But this is TOTAL intake and you also need to do your diet sums and check your water supply to see how your diet sources add up and then use supplements to make up the difference.

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@ Very confusing, but then everyone is different.
Indeed, but THE VAST MAJORITY of people are currently magnesium deficient. So we really only need to worry about the potential for overdose AFTER we have ensured the majority of people at least meet the current (albeit too low) RDA.

Our IMMEDIATE major problem is raising the average daily magnesium intake in the face of lower nutrient levels resulting from faster crop turn over from newer grain varieties and possibly faster excretion levels of magnesium.

Only those people with KIDNEY FAILURE will not be able to handle excess magnesium.

Remember our DNA evolved when food sources of magnesium were higher (magnesium is water soluble so over the 3.4million yrs human types evolved much of that magnesium has ended up in the sea) and now higher omega 6 intakes over the last 50yrs results in magnesium being lost in urine as higher acidic diets allow calcium to be leached out.

High magnesium intake is associated with lower concentrations of certain markers of systemic inflammation (CRP, IL-6, TNF-alpha, VCAM) and endothelial dysfunction in postmenopausal women.

Elevated brain levels of magnesium enhance learning and memory
"Our findings suggest that elevating brain magnesium content via increasing magnesium intake might be a useful new strategy to enhance cognitive abilities," explains Dr. Liu. "Moreover, half the population of industrialized countries has a magnesium deficit, which increases with aging. This may very well contribute to age-dependent memory decline; increasing magnesium intake might prevent or reduce such decline."

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Dear verginia,
Many thanks for joining in and for your kind comments. I really would imagine that Magnesium oil would be much safer than oral magnesium,-- but then I am not sure, being new to Magnesium myself, and starting out on an alarmist note-- which I hope is wrong, and which I hope will be proven wrong by the learned members here. Please go on following this thread and posting your experiences! Thank you again,
Yours,
Prita

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Dear April1995,

Thank you for joining in and bringing your valuable experiences before us! Thank you also for thinking of me. You have raised a most important and pertinent point-- it was just what I had been apprehending. You had this slow and insidious urinary tract infection in the bladder -- and you had this swelling in the ankles etc. You went to a doctor and he ignored these symptoms as relating to the kidneys! And they were related to them!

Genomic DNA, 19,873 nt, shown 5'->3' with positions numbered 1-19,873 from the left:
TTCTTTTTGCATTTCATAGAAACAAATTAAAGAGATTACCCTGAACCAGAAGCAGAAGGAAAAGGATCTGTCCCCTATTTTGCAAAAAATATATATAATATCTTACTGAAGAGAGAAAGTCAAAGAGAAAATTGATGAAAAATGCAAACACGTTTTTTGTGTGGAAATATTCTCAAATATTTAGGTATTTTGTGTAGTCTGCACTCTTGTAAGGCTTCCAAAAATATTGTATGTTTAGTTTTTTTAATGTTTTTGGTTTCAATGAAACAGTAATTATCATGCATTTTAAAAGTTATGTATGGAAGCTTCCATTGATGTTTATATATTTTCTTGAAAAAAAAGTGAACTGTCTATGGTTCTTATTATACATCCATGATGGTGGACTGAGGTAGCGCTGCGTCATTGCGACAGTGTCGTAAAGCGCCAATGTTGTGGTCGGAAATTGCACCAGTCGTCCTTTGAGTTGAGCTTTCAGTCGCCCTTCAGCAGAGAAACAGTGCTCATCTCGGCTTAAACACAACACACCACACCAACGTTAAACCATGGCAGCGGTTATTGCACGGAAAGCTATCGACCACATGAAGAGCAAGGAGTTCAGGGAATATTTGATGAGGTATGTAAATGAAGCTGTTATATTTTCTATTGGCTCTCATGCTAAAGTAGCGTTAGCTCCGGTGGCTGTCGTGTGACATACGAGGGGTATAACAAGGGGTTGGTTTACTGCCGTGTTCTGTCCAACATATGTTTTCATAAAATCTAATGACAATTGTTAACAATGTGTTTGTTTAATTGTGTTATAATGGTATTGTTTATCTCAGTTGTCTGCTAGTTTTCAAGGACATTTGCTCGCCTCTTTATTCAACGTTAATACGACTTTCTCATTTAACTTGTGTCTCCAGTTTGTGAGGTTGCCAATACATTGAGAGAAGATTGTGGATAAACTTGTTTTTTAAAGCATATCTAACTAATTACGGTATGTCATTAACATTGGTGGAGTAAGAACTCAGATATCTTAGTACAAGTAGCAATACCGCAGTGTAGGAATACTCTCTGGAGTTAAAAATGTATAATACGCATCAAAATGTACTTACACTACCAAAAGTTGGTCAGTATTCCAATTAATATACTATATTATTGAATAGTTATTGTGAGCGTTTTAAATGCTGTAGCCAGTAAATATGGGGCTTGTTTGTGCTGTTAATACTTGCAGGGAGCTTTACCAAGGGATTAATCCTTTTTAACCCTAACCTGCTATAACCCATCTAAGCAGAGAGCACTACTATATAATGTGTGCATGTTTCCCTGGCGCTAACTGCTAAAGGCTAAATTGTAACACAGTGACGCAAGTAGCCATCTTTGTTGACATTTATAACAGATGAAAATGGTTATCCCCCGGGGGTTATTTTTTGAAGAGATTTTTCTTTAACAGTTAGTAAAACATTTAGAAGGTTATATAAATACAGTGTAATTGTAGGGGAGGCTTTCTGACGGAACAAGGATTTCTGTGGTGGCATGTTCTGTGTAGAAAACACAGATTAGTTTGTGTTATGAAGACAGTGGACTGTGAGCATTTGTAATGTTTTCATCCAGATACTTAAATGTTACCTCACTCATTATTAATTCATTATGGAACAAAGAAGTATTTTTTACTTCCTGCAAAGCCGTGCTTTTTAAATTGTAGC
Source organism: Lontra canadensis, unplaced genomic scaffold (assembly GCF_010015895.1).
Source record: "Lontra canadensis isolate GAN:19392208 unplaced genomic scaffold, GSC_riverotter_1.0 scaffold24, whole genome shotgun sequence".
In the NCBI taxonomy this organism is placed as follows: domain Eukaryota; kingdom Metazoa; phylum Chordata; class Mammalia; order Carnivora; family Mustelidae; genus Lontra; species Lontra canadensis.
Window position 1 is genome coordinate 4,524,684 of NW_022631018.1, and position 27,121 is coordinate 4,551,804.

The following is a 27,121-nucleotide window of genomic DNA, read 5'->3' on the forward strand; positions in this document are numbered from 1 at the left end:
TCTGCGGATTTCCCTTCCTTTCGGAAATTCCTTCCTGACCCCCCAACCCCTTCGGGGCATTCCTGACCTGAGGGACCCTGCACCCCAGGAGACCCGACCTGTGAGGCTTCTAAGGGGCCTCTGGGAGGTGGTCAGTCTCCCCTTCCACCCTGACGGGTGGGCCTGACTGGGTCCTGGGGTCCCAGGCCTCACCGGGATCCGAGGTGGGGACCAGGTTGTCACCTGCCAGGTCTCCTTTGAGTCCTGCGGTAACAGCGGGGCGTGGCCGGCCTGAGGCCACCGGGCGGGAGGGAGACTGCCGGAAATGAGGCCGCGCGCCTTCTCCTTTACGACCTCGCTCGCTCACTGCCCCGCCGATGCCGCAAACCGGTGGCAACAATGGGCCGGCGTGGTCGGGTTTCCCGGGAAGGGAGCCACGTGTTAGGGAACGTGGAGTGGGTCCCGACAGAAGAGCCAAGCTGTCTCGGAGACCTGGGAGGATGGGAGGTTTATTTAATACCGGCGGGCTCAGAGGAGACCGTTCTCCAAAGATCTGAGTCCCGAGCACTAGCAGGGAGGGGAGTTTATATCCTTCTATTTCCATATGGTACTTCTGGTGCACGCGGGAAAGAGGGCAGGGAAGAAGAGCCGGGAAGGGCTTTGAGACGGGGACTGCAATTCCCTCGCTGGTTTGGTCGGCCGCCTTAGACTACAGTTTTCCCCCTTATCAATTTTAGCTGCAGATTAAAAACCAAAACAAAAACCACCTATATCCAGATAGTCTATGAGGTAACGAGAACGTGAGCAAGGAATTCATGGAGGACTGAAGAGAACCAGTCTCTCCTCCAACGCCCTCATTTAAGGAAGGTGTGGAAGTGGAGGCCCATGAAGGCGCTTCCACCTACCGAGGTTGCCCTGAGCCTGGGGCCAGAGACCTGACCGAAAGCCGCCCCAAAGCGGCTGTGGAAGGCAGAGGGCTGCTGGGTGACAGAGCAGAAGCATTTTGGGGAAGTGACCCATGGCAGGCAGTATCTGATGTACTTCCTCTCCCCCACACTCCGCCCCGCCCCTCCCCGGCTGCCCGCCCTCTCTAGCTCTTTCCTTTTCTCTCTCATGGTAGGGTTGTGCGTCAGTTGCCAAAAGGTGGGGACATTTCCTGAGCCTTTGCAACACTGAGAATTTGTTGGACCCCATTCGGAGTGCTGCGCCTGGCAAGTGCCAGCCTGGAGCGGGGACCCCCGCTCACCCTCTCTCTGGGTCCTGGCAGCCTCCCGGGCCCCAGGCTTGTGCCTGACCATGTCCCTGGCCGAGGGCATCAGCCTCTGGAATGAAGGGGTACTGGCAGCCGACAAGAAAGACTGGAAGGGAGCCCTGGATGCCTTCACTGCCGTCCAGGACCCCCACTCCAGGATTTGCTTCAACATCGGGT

If you had got a kidney function test at the time when you had the bladder infection I am sure the results would have shown a worsening kidney. They say that kidney function is measured by the creatinine which should remain between 0.5 - 1.5 which is a very narrow range. And if the creatinine is at 1.5 or is 1.6 or more then the kidney is in trouble.
I bet if you had measured the creatinine by a blood test at the time when you had the bladder infection it would have been high --even up to 2.0 or so.
This would have meant that the kidneys were not filtering out waste matter efficiently, which would then accumulate inside them -- making the kidney even worse!

What worries me about magnesium is the fact that the drug companies which sell the product themselves add this word of caution about the kidneys. Normally they would be expected to hide this aspect of it or minimize its dangers just to make money - but here they are warning people that Magnesium could be bad for the kidneys.

It is a well known fact that amongst many people the symptoms of a urinary tract infection are not evident. They call it "asymptomatic". But the kidney is still being affected.

Imagine our having osteoporosis for years before we come to know of it. Imagine a more dreadful scenario of having a deteriorating kidney -- either due to age or infection, or too much protein, or too many minerals or medicines. And on top of that if we take something like Magnesium -- without getting the kidney function tested -- then we are in for trouble!

I believe Ted has aptly said that we must not take Magnesium in Kidney Failure. However how does a common man know if he has a mild degree of kidney failure without symptoms? People do not routinely get their creatinine tested every time they take a mineral tablet.

If one has a mild degree of kidney failure my apprehension it that it can be made much worse by taking magnesium which will get "stuck" inside the kidney and thus send it into acute renal failure which is a nightmare situation!

Maybe taking normal foods with the normal amount of Magnesium might be the way Nature intended us to be. When we eat protein in normal foods it gets absorbed well --however when we start taking protein in fortified protein tonics we are frequently asking for trouble for the kidneys.

However -- as I said, my post may be somewhat alarmist, and I am waiting for greater clarification from those who have been taking magnesium and getting their kidney functions tested side by side.